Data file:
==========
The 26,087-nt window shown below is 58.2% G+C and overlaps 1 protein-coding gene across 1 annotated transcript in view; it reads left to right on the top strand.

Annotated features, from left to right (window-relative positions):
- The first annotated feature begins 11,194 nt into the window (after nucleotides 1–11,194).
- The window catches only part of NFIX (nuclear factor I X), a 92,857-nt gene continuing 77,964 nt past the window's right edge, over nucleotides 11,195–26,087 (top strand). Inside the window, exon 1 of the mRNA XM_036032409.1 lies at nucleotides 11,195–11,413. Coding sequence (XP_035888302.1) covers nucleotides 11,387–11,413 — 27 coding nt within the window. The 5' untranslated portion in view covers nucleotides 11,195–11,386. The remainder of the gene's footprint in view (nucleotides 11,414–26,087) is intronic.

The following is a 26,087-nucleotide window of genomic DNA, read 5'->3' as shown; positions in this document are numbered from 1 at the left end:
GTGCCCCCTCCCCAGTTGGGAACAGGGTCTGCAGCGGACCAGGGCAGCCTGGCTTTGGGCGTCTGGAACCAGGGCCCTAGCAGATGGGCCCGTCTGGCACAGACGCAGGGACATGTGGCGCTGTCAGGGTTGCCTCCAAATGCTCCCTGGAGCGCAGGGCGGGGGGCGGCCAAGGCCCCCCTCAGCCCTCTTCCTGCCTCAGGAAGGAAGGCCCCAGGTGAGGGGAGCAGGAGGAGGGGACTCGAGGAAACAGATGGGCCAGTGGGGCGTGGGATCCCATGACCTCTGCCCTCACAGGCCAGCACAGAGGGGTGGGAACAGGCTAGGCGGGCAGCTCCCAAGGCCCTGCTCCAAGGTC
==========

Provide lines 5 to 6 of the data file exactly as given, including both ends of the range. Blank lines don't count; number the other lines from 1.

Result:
The following is a 26,087-nucleotide window of genomic DNA, read 5'->3' as shown; positions in this document are numbered from 1 at the left end:
GTGCCCCCTCCCCAGTTGGGAACAGGGTCTGCAGCGGACCAGGGCAGCCTGGCTTTGGGCGTCTGGAACCAGGGCCCTAGCAGATGGGCCCGTCTGGCACAGACGCAGGGACATGTGGCGCTGTCAGGGTTGCCTCCAAATGCTCCCTGGAGCGCAGGGCGGGGGGCGGCCAAGGCCCCCCTCAGCCCTCTTCCTGCCTCAGGAAGGAAGGCCCCAGGTGAGGGGAGCAGGAGGAGGGGACTCGAGGAAACAGATGGGCCAGTGGGGCGTGGGATCCCATGACCTCTGCCCTCACAGGCCAGCACAGAGGGGTGGGAACAGGCTAGGCGGGCAGCTCCCAAGGCCCTGCTCCAAGGTC